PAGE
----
In our effort to provide an interdisciplinary understanding of sustainability we have developed two core courses: Sustainability Leadership 1 and Sustainability Leadership 2. Students in the program are required to take 1.5 credits each semester, including one core course and a .5 credit practicum course. The core courses are taught by faculty from humanities, social and natural sciences. In addition to the required core courses, students have the option of enrolling in elective courses offered on the farm. Students will be given first priority for seats in these elective courses and will be joined by on-campus students who fill out the remaining seats. Program students who do not opt to register for these elective courses will work with their on-campus advisor to fill out their course schedule by selecting on-campus courses required for their major or distribution requirements. Finally, students who desire are able to develop their own 1 or .5 credit independent studies as part of the program.
Our core courses are integrated and scaffolded. What this means is that the Sustainability Leadership courses and the practicum courses are designed collectively by program faculty to inform and build on one another. The courses from the fall provide a base for the courses in the spring.
Currently, our fall credits provide students with an understanding of what sustainability is, how to think through systems involved in sustainability, how to identify problems regarding sustainability, and how to develop and evaluate potential solutions to those problems. The spring courses allow students to continue building problem-solving skills while focusing on implementation of solutions and communicating with stakeholders and audiences to educate and persuade. By taking the 3 credits of course work throughout the year of the program, students gain five competencies of sustainability:
- Systems Thinking: Understanding the complex relationships among and between social, political, and environmental systems involved in sustainability questions.
- Anticipatory Analysis: Thinking into the future to predict future consequences of actions and policies.
- Normative Thinking: Recognizing how social beliefs and values impact how we frame issues, develop strategies for solutions, and evaluate decisions about future actions.
- Strategic Application: Identifying various strategies for solving recognized problems.
- Interpersonal Skills: Working within communities and with others to develop and implement solutions to problems.
These competencies are essential for those interested in being leaders in areas of sustainability, whether in their professional lives or communities. In reality, these skills are essential for taking leadership positions in any field. So, while our courses are focused on learning theories of sustainability and engaging in hands-on experiences in sustainability efforts, the core courses have much to offer anyone interested in being a leader in their chosen field.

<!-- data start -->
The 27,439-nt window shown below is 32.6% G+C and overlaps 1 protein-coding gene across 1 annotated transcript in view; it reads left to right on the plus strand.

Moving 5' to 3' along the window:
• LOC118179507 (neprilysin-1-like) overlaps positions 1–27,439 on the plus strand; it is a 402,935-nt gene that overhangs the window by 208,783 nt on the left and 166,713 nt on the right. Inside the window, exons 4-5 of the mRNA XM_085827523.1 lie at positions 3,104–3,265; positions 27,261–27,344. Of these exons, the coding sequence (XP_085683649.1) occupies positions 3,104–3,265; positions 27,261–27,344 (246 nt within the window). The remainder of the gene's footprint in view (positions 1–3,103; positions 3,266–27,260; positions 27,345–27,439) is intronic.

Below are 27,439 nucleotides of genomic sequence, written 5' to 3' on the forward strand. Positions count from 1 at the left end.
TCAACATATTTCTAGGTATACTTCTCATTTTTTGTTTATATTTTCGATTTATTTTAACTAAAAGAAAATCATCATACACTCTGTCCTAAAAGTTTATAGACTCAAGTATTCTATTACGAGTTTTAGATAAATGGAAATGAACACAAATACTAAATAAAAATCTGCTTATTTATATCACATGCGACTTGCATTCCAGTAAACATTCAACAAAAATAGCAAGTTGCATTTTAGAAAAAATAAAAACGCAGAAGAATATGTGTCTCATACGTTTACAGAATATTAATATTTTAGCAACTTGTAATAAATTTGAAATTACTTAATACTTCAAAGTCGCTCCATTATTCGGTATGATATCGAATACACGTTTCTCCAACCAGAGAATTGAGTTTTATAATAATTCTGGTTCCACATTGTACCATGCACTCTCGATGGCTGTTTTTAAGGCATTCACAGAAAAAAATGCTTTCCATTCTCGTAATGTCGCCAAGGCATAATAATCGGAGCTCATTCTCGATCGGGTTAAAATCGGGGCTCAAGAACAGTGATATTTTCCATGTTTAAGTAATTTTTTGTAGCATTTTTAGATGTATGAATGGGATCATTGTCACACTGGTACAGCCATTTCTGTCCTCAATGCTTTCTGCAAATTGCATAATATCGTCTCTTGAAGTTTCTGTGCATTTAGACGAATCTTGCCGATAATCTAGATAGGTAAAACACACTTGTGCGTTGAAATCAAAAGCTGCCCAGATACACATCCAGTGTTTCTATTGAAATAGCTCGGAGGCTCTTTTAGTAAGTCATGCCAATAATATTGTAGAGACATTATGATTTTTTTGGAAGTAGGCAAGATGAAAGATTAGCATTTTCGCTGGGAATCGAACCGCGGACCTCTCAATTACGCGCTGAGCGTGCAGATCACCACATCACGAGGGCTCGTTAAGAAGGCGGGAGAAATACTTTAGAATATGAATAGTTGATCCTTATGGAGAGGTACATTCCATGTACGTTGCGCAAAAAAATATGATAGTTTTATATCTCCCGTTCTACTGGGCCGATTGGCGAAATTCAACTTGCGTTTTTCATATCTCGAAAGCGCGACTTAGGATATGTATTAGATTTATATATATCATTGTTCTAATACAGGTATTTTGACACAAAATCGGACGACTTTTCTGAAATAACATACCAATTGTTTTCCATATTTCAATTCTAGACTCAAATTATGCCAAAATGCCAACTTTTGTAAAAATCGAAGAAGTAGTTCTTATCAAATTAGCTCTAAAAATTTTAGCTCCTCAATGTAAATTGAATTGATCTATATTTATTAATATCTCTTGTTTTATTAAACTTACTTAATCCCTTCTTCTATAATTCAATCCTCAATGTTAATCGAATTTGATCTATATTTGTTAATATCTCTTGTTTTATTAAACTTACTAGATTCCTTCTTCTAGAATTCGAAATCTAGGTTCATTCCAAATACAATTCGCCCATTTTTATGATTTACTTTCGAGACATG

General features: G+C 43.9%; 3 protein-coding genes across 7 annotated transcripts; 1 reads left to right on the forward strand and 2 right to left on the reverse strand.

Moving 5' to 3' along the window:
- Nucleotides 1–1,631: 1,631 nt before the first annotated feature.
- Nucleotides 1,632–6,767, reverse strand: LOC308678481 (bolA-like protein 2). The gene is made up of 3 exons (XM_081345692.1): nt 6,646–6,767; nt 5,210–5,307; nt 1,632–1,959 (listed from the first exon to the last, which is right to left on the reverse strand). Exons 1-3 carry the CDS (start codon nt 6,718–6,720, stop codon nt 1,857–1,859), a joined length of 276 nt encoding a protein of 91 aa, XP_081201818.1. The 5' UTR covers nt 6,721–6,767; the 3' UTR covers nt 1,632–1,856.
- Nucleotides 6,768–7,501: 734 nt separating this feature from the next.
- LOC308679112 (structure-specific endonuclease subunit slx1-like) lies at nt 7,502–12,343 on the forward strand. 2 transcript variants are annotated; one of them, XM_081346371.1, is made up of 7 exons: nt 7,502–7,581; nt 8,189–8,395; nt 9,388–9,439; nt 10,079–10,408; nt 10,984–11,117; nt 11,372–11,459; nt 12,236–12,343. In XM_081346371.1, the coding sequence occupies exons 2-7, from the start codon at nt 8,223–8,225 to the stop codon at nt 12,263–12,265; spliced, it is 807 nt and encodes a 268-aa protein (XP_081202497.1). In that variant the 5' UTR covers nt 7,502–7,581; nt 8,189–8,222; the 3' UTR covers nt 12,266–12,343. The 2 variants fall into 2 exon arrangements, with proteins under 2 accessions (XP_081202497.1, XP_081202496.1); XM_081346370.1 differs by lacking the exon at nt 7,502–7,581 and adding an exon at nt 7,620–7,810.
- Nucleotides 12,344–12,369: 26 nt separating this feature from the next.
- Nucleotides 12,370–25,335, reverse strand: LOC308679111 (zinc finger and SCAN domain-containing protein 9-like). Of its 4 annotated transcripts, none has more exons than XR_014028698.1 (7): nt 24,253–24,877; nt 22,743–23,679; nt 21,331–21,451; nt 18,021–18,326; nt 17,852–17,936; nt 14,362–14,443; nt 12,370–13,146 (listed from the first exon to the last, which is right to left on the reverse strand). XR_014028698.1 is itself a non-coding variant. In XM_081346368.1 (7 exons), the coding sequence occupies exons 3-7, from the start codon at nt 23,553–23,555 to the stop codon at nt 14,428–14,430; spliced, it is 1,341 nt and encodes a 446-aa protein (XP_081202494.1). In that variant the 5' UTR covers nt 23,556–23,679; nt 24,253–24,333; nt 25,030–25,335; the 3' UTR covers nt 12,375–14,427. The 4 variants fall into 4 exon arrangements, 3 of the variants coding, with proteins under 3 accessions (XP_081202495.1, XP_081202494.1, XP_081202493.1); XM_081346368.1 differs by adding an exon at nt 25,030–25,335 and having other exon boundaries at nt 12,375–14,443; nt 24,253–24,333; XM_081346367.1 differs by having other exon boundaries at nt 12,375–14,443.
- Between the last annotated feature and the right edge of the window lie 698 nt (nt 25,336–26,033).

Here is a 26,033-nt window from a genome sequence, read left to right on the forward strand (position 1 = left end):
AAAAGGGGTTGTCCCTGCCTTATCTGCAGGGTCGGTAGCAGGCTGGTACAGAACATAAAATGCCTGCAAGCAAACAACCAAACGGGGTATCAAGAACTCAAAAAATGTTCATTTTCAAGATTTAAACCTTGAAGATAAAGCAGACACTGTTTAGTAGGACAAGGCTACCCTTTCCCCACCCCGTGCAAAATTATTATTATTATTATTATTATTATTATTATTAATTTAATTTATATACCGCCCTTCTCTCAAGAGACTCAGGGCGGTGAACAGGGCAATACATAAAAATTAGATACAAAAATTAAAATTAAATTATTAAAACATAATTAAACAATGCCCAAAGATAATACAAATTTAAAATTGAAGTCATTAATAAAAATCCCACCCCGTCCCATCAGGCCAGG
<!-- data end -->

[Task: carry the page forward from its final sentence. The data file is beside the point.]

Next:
Our elective courses are chosen to further expose students to interdiscuplinary approaches to examining the concept of sustainability.
Taught by Dr. Natalia Singer (English): While environmental writers and activists such as Wendell Berry, Bill McKibben, and the Indian physicist, Vandana Shiva, have alerted us to the ecological, ethical, and health problems associated with factory farming, the North Country has long been a haven for sustainable, small-scale organic agriculture. This is a creative writing course In literary nonfiction that focuses on food, food security, and farming. It has both a CBL component and a cross-cultural, comparative focus (India). Students will draw from nonfiction readings, their CBL work, and past experience, including travel, to examine the themes from both a local and global perspective.
Papermaking: A Sustainable Practice
Taught by Prof. Velma Bolyard (Art & Art History): Few of us think about this thing we use everyday: paper. This class will focus deeply on learning how to identify, evaluate, and harvest plants appropriate to process into pulp and make paper. You will be able to have an understanding and ability to evaluate plants for paper forming using both Eastern and Western traditions. We will make paper from indigenous local and cultivated plants and plant fibers from other sources, including an old T shirt or worn out cotton work clothes.
Taught by Dr. Sara Ashpole (Environmental Studies): The course provides theoretical principles of landscape ecology linked with planning and the design of landscapes and the restoration of degraded environments. Lecture explores the ecological processes inherent to landscape ecology, which will be complemented by characterizing and developing spatial assessment skills through the use of Geographic Information Systems in lab and the field. A focus on characterizing landscape patterns and dynamics for detecting or simulating landscape change (i.e. fragmentation) and consequences to species and metapopulations in a landscape mosaic will be the basis for group projects. Field trips and guest lectures will enhance the course material.
(Tentative) Natural World
Taught by Dr. Eileen Visser (Biology): A field biology-ecology course with laboratory for non-majors emphasizing the plants and animals of the Northeast. The course focuses on ecological factors and processes affecting individual organisms, communities and ecosystems. Students visit a variety of aquatic and terrestrial habitats to study local ecosystems and to learn the natural history of local plants and animals and how to identify them. Students also learn how to conduct a scientific study and record observational data. This course does not count toward the biology majors but does count toward the outdoor studies minor and the natural science with lab distribution credit. Fulfills NS-L Distribution (2013 curriculum).Fulfills EL requirement ( 2013 curriculum )